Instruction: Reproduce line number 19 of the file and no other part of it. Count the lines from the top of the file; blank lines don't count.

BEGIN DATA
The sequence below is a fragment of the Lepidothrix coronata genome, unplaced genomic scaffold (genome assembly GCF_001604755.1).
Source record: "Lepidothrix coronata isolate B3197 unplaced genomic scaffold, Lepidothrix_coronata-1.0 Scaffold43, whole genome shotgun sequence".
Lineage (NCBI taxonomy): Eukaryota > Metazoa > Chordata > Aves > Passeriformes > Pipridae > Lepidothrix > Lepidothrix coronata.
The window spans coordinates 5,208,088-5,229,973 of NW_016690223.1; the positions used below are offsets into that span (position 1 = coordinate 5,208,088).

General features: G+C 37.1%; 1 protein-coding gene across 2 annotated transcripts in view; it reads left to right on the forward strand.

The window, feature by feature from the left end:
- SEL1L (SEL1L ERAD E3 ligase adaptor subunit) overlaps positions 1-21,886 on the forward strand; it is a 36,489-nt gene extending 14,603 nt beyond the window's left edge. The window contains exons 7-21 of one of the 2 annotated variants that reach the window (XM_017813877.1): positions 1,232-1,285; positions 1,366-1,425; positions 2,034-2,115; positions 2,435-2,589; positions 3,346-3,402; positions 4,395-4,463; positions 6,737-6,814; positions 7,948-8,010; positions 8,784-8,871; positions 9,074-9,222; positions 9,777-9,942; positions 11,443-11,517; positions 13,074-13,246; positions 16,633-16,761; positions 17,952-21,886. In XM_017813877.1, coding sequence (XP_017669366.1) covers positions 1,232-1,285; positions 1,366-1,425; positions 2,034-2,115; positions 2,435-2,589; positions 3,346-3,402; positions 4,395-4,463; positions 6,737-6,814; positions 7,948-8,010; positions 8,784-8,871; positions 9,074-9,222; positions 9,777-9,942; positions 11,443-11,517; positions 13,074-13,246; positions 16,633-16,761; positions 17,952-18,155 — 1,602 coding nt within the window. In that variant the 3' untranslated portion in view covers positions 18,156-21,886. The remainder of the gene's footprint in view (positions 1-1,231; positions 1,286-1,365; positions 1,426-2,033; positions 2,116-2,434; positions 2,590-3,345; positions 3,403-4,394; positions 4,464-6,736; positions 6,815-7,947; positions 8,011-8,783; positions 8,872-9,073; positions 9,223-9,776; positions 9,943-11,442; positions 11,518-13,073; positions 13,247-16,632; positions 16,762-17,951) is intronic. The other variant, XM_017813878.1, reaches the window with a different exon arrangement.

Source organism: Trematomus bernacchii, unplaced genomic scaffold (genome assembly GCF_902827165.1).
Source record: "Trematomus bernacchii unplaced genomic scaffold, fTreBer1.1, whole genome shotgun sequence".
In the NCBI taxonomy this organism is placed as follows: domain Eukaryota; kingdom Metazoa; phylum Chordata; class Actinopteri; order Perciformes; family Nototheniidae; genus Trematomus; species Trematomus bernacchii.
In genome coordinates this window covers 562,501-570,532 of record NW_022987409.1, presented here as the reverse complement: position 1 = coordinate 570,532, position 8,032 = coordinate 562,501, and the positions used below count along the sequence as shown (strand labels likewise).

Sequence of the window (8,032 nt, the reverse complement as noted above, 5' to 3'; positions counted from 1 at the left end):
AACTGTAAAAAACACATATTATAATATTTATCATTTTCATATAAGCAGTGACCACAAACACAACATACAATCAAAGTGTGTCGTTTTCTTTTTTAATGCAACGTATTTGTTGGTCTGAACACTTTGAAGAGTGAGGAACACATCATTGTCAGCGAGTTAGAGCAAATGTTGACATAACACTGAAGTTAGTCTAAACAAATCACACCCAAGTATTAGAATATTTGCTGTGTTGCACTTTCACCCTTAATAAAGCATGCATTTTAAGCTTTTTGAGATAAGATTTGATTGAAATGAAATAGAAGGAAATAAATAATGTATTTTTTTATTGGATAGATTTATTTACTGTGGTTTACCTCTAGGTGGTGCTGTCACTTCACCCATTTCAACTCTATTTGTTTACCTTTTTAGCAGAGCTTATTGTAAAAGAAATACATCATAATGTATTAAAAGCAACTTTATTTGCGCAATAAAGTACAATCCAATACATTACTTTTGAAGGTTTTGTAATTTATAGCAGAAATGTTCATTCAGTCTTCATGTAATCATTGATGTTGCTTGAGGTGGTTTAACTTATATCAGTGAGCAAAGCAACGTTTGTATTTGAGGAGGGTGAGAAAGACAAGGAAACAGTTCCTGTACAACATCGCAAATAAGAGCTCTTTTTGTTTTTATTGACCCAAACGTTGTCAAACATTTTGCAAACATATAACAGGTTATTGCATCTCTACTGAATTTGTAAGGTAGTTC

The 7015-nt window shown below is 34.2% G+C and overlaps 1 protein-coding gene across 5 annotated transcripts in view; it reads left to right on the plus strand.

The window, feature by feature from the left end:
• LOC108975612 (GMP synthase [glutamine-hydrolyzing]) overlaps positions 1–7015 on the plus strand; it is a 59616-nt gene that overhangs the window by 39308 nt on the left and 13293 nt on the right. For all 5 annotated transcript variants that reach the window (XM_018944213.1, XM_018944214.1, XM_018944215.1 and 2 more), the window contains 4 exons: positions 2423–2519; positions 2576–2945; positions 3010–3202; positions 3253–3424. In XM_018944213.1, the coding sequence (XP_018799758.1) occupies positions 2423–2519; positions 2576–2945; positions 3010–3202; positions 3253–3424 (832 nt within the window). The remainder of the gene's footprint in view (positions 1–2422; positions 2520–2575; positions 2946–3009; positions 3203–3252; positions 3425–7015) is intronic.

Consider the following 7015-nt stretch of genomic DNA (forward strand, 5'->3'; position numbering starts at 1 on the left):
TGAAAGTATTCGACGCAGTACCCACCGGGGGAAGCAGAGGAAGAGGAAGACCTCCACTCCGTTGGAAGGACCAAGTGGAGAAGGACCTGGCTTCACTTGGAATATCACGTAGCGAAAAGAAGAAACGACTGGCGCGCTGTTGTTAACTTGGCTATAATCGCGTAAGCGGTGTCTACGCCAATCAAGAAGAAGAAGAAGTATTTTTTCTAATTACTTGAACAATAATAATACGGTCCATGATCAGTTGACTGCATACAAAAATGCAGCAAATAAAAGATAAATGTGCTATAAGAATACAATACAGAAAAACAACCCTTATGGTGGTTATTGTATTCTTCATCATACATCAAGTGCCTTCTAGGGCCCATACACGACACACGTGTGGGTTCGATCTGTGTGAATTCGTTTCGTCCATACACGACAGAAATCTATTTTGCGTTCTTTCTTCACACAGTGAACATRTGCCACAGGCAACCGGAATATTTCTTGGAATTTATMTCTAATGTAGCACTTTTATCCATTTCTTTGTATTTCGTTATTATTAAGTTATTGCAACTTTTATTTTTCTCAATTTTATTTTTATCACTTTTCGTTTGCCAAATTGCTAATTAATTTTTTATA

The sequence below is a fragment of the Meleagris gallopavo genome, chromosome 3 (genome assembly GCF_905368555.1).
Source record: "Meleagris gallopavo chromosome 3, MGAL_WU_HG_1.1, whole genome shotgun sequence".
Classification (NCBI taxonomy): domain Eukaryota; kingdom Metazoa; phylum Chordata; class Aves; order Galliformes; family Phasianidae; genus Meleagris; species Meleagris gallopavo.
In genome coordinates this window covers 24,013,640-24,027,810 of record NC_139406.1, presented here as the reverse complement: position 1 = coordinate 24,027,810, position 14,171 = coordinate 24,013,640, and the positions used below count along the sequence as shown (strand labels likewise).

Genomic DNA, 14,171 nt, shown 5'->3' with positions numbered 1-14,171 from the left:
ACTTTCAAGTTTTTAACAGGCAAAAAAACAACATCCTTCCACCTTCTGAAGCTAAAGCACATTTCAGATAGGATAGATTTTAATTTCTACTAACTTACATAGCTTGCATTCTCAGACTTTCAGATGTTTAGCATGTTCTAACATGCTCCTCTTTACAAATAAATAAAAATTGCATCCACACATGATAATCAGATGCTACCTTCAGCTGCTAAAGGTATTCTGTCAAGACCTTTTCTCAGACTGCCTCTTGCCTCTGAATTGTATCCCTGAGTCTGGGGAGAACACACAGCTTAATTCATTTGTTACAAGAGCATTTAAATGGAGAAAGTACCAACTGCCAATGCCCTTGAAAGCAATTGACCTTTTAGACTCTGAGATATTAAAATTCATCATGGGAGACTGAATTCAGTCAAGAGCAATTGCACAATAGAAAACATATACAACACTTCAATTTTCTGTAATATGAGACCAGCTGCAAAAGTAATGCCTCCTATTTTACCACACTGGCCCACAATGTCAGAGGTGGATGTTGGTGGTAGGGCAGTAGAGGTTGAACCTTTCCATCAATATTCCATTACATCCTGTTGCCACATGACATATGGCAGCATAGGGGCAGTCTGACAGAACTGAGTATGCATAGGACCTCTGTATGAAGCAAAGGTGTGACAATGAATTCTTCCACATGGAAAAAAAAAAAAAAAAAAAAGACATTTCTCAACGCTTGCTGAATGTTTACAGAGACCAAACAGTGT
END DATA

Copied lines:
The sequence below is a fragment of the Meleagris gallopavo genome, chromosome 3 (genome assembly GCF_905368555.1).